Analysis: Compare how poets present changing relationships in Mother, Any Distance and Climbing My Grandfather.

Reading Time: 5 minutes In Mother, Any Distance and Climbing My Grandfather, these modern poets explore the ways that relationships change over time. In Mother, Any Distance, a new relationship is being forged as the child seeks independence by moving out but contemplates the ways that the relationship will stay the same in its love and support. In Climbing My Grandfather, Waterhouse considers the ways that understanding one another can change over time and, particularly, the way that understanding across the generations can develop. Simon Armitage uses an extended metaphor of distance to suggest the potential gulf that can open up between parent and …

What makes good writing? Skinful of Shadows by Frances Hardinge

Reading Time: 4 minutes In this series, I look at just a few sentences to get under the nuts and bolts of writing.

This post, it’s Frances Hardinge’s Skinful of Shadows*, which I’ve just finished.

When a creature dies, its spirit can go looking for somewhere to hide. Some people have space inside them, perfect for hiding. Makepeace, a courageous girl with a mysterious past, defends herself nightly from the ghosts which try to possess her. Then a dreadful event causes her to drop her guard for a moment. And now there’s a ghost inside her. The spirit is wild, brutish and strong, but it may be her only defence in a time of dark suspicion and fear. As the English Civil War erupts, Makepeace must decide which is worse: possession – or death.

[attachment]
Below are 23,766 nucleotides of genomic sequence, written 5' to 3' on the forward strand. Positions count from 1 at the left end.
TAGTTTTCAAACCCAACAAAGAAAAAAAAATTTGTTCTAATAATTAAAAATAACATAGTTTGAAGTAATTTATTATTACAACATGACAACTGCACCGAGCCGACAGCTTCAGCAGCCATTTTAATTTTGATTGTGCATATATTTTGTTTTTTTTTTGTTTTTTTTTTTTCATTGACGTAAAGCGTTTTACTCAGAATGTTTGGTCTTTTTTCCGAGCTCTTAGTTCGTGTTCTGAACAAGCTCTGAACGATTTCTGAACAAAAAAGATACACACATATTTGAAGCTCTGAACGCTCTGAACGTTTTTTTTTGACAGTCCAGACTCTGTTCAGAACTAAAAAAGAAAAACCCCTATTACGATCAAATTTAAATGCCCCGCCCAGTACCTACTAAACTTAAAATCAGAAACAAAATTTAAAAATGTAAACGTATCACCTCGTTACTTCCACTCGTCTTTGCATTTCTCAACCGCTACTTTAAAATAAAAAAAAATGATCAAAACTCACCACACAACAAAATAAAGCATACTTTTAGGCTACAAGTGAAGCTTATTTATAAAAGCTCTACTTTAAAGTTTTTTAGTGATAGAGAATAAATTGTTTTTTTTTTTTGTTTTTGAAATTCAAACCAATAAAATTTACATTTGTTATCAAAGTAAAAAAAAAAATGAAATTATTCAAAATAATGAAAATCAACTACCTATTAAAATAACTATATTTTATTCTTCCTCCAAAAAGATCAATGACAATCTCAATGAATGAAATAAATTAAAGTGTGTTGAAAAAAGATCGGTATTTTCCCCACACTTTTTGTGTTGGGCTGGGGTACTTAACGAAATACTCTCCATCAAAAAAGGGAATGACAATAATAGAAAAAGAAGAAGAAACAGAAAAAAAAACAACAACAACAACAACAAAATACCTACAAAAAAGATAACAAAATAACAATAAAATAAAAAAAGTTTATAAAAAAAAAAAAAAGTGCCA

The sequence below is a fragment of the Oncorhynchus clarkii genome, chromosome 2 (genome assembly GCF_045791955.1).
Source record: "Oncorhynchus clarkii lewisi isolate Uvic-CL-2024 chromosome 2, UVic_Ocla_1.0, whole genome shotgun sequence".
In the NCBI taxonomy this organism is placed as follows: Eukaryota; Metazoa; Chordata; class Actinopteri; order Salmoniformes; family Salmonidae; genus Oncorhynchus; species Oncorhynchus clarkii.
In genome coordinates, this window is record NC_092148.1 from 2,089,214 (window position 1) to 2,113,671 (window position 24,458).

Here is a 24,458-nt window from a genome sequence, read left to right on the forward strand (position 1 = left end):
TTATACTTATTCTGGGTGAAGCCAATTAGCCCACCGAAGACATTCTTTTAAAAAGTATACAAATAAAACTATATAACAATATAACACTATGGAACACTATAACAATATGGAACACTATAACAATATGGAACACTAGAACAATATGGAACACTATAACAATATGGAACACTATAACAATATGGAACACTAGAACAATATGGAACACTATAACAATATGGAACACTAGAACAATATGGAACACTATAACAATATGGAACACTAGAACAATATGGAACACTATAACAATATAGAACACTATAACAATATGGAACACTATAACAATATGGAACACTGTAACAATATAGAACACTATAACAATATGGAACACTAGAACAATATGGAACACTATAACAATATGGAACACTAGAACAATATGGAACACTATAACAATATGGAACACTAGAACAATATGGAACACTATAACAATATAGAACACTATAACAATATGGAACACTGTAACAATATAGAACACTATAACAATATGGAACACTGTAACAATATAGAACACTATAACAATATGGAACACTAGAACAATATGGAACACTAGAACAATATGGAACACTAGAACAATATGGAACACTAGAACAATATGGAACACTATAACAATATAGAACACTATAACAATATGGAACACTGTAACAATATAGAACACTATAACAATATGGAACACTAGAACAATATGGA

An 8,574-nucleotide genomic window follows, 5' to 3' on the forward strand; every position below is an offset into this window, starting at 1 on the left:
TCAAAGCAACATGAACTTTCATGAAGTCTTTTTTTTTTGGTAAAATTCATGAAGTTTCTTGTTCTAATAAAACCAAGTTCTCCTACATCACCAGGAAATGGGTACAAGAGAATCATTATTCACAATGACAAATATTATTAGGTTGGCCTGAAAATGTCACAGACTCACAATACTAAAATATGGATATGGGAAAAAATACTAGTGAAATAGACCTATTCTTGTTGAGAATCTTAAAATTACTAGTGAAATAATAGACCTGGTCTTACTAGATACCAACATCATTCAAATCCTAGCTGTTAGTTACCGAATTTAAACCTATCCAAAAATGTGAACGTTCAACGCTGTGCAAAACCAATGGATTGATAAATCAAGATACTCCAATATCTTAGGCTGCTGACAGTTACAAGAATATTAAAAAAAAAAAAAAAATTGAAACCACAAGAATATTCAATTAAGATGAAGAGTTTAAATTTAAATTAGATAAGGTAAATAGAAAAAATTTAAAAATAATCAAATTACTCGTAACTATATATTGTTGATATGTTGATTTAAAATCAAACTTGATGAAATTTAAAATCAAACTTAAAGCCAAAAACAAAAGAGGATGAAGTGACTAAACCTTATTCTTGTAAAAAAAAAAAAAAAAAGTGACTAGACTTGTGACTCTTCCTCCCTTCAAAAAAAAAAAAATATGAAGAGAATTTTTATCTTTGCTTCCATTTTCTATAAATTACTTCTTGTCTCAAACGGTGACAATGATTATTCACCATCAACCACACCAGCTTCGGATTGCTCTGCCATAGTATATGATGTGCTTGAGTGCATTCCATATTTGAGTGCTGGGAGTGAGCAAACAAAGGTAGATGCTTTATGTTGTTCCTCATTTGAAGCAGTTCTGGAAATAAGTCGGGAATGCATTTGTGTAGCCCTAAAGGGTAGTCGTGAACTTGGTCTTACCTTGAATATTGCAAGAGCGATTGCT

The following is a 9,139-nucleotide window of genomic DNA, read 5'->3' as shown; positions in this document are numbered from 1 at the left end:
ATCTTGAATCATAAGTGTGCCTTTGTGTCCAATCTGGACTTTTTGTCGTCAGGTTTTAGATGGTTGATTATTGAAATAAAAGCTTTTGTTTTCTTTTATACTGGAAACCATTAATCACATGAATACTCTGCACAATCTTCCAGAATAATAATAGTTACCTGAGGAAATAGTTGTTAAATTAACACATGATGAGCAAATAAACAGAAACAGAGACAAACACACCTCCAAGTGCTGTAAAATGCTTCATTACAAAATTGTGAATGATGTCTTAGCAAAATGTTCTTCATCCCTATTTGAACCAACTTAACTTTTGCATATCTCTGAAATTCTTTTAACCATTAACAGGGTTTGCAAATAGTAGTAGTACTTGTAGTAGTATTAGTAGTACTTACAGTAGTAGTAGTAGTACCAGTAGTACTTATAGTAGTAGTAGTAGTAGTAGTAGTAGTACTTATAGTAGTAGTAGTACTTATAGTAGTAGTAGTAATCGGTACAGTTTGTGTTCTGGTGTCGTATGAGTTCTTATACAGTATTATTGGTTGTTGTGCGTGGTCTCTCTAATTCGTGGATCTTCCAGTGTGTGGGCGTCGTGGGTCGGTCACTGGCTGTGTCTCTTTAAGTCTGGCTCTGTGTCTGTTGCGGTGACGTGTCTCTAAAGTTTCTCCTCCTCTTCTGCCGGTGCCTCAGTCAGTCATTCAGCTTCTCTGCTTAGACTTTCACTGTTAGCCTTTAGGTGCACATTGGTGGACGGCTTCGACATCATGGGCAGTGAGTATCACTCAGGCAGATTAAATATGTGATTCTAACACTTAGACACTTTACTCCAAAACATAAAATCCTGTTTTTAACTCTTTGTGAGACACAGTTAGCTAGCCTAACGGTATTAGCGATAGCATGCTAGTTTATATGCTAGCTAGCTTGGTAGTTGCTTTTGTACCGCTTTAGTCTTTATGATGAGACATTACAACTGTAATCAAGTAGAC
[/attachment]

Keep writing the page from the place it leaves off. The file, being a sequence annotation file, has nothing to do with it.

Identity and belonging: the importance of names in The Handmaid’s Tale

Reading Time: 10 minutes   If you’re studying this text for A-Level, you can pretty much write about the significance of names for any topic – gender, class, rebellion, politics, personal identity, relationships – even the use of humour can get a good paragraph on the politics of naming. Names are one of the main ways we signify our identities to other. In The Handmaid’s Tale, like so much other dystopian fiction, characters lose, change or adapt their names as they’re subjugated to the will of others or trying to represent themselves in different ways. Places are renamed too, to fit the new regime …

Compare how poets present romantic relationships in ‘Love’s Philosophy’ and ‘Sonnet 29’

Reading Time: 5 minutes   Percy Shelley uses traditionally Romantic natural imagery to conjure an impression of a world coupled up, blissful in its togetherness, with the final persuasive implication that, therefore, the listener should also want to be a part of this happy pairing. Barrett-Browning’s poem is less happy, more questioning of her lover and determined to convince them that she is always thinking of them, as though answering an unheard accusation of forgetfulness. Shelley’s natural imagery creates a progressive sense of coming together. Verbs like “mingle”, “mix”, “kiss” and “clasp” are all sweet, gentle, even elegant, creating an impression of a caring …